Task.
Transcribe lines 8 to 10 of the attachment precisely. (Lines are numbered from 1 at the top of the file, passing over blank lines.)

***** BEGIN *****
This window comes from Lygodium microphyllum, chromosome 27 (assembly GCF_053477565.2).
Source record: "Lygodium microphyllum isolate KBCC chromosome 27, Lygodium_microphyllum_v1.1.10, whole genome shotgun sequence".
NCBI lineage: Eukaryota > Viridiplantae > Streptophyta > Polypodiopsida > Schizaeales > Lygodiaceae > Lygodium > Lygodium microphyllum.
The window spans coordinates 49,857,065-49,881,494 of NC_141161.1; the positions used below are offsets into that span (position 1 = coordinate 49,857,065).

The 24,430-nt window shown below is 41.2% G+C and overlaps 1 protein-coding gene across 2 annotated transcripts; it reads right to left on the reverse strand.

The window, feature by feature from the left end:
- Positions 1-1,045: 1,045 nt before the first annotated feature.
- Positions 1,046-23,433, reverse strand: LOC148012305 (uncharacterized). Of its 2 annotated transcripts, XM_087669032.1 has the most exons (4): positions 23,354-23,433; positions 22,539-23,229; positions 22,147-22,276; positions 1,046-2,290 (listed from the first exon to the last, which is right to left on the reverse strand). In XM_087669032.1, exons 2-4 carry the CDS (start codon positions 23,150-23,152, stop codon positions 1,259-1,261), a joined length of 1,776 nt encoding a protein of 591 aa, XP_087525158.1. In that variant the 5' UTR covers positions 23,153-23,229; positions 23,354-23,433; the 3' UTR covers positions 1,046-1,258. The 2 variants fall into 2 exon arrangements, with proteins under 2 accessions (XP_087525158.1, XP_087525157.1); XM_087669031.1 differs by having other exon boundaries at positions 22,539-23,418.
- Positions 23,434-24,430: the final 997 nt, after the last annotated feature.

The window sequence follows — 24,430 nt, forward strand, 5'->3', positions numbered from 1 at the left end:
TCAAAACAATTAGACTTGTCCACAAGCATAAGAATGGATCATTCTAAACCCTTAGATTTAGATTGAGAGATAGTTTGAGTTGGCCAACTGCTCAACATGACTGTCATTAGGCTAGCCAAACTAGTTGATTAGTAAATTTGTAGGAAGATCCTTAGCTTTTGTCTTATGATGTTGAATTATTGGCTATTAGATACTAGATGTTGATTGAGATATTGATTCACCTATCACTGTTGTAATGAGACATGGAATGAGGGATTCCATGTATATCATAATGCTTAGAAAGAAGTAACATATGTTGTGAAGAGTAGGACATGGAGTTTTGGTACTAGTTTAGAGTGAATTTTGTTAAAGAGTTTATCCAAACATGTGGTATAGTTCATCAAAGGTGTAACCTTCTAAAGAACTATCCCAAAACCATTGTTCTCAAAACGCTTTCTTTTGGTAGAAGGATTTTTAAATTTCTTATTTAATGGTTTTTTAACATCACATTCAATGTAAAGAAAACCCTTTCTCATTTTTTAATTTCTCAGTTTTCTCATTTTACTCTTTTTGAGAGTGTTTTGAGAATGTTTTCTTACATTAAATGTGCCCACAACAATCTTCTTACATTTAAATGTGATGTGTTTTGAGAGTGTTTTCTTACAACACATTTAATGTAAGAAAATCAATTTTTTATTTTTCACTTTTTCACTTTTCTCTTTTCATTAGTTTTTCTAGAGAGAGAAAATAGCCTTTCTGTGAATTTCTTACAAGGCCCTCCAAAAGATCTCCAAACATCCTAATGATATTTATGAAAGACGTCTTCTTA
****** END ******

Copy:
- Positions 1,046-23,433, reverse strand: LOC148012305 (uncharacterized). Of its 2 annotated transcripts, XM_087669032.1 has the most exons (4): positions 23,354-23,433; positions 22,539-23,229; positions 22,147-22,276; positions 1,046-2,290 (listed from the first exon to the last, which is right to left on the reverse strand). In XM_087669032.1, exons 2-4 carry the CDS (start codon positions 23,150-23,152, stop codon positions 1,259-1,261), a joined length of 1,776 nt encoding a protein of 591 aa, XP_087525158.1. In that variant the 5' UTR covers positions 23,153-23,229; positions 23,354-23,433; the 3' UTR covers positions 1,046-1,258. The 2 variants fall into 2 exon arrangements, with proteins under 2 accessions (XP_087525158.1, XP_087525157.1); XM_087669031.1 differs by having other exon boundaries at positions 22,539-23,418.
- Positions 23,434-24,430: the final 997 nt, after the last annotated feature.

The window sequence follows — 24,430 nt, forward strand, 5'->3', positions numbered from 1 at the left end: